Your partition function is creating separate partitions by day. That's a lot of partitions! Since 2005, this would be roughly 365 * 7 = 2,555 partitions. Do you realy want separate partitions by day?
According to this article, SQL Server 2008 SP2 and SQL Server 2008 R2 SP1 increased the limit to 15,000 partitions. Is there a service pack difference between the servers?
Quoted from the article:
SQL Server 2005 introduced table and index partitioning. Partitioning
can make large tables and indexes more manageable and scalable. For
more information about partitioning, see Partitioned Tables and
SQL Server 2005, SQL Server 2008, and SQL Server 2008 R2, the number
of partitions is limited to 1,000.
Customers primarily use partitioning to facilitate the management of
large fact tables in data warehouses. Data warehouse customers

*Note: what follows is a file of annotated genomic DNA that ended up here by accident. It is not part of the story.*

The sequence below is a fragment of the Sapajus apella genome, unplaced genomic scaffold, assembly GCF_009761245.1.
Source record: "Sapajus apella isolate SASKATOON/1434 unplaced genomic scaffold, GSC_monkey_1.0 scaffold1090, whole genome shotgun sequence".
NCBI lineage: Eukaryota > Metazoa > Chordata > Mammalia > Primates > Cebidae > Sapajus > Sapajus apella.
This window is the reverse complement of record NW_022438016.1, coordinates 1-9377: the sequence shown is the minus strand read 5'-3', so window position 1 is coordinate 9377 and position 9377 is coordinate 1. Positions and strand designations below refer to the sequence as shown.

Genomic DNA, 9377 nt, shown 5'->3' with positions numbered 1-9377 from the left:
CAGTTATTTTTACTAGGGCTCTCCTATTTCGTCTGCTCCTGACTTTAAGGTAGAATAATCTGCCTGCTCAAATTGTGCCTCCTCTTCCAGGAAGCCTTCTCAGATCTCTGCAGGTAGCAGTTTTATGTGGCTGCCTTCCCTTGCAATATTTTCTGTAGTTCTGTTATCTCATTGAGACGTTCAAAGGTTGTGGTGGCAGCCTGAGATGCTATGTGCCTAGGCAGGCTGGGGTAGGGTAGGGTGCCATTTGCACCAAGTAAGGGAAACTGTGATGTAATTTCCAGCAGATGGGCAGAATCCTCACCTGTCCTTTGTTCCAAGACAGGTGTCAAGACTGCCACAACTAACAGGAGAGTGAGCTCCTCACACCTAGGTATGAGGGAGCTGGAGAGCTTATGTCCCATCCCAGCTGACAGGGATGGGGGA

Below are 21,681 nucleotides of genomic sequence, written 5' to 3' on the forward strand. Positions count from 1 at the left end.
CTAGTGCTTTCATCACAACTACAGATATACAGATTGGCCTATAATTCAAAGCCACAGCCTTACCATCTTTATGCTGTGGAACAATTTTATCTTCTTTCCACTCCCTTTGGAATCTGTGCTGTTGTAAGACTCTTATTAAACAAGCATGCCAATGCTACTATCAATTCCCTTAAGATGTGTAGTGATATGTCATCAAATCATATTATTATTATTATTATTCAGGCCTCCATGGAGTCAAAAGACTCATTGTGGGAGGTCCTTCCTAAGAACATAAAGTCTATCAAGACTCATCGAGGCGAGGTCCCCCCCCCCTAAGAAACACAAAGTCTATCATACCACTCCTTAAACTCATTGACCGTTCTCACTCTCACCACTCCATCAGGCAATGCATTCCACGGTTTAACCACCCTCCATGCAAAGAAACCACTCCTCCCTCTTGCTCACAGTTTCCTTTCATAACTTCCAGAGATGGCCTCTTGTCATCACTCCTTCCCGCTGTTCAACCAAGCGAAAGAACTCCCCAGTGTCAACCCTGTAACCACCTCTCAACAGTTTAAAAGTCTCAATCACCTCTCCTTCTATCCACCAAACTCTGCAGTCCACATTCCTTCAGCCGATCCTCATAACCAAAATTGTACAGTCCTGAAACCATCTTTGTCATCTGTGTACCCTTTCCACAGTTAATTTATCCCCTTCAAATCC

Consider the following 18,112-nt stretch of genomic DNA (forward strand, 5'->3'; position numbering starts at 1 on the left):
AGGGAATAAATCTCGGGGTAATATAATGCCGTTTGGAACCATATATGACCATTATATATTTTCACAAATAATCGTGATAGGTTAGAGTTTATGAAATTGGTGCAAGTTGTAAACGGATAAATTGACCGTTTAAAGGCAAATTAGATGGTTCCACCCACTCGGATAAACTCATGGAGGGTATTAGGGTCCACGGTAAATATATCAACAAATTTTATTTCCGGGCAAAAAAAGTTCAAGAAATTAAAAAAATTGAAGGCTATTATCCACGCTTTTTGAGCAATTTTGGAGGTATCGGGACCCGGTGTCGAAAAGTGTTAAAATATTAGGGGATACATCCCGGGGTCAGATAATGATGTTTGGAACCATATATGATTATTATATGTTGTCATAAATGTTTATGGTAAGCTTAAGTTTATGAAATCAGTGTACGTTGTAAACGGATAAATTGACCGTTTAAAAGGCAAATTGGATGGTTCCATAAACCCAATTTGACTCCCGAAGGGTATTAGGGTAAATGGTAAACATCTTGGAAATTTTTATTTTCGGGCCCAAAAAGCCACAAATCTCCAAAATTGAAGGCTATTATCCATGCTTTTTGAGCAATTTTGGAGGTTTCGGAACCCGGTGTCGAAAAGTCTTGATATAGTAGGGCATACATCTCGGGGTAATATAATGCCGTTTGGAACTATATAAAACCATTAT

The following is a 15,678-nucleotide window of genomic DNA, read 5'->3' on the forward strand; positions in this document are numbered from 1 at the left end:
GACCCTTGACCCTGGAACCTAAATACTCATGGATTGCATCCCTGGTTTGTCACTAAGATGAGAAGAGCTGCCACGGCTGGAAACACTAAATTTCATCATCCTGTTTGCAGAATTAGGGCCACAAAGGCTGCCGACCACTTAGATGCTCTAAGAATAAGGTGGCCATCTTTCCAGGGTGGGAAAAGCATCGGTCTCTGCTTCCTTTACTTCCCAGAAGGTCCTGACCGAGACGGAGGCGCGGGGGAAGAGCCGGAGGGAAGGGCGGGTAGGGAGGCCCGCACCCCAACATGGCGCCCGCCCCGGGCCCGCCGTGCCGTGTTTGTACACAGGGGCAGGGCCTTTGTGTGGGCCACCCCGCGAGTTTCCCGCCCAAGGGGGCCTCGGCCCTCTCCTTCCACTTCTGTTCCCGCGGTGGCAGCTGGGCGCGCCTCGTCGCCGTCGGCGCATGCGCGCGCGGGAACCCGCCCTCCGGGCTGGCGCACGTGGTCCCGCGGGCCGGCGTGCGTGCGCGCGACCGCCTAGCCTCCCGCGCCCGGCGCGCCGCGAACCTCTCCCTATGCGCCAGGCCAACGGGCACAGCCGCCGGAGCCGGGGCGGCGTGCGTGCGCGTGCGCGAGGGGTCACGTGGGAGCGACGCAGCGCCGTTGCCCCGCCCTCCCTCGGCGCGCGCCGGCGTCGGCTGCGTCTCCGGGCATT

commonly load data as a batch. Daily loads are the most common
pattern, but increasingly customers want to load data more than once a
day. With the limit of 1,000 partitions, if customers load daily, they
can store less than three years of data in a partitioned table,
whereas business requirements often mandate that data be retained for
longer periods of time, such as seven years. The 1,000 partitions
maximum becomes a limitation for customers in this scenario.
If merging of partitions is too complex and time-consuming, customers
prefer to have the flexibility to create a large number of partitions
and use them as and when required. The 1,000 partitions maximum also
becomes a limitation in this scenario.
In SQL Server 2008 SP2 and SQL Server 2008 R2 SP1, you can choose to
enable support for 15,000 partitions at a database-level granularity
by using the new sp_db_increased_partitions stored procedure. You can
also disable support on a database (after it has been enabled) and set
the limit on the number of partitions back to 1,000.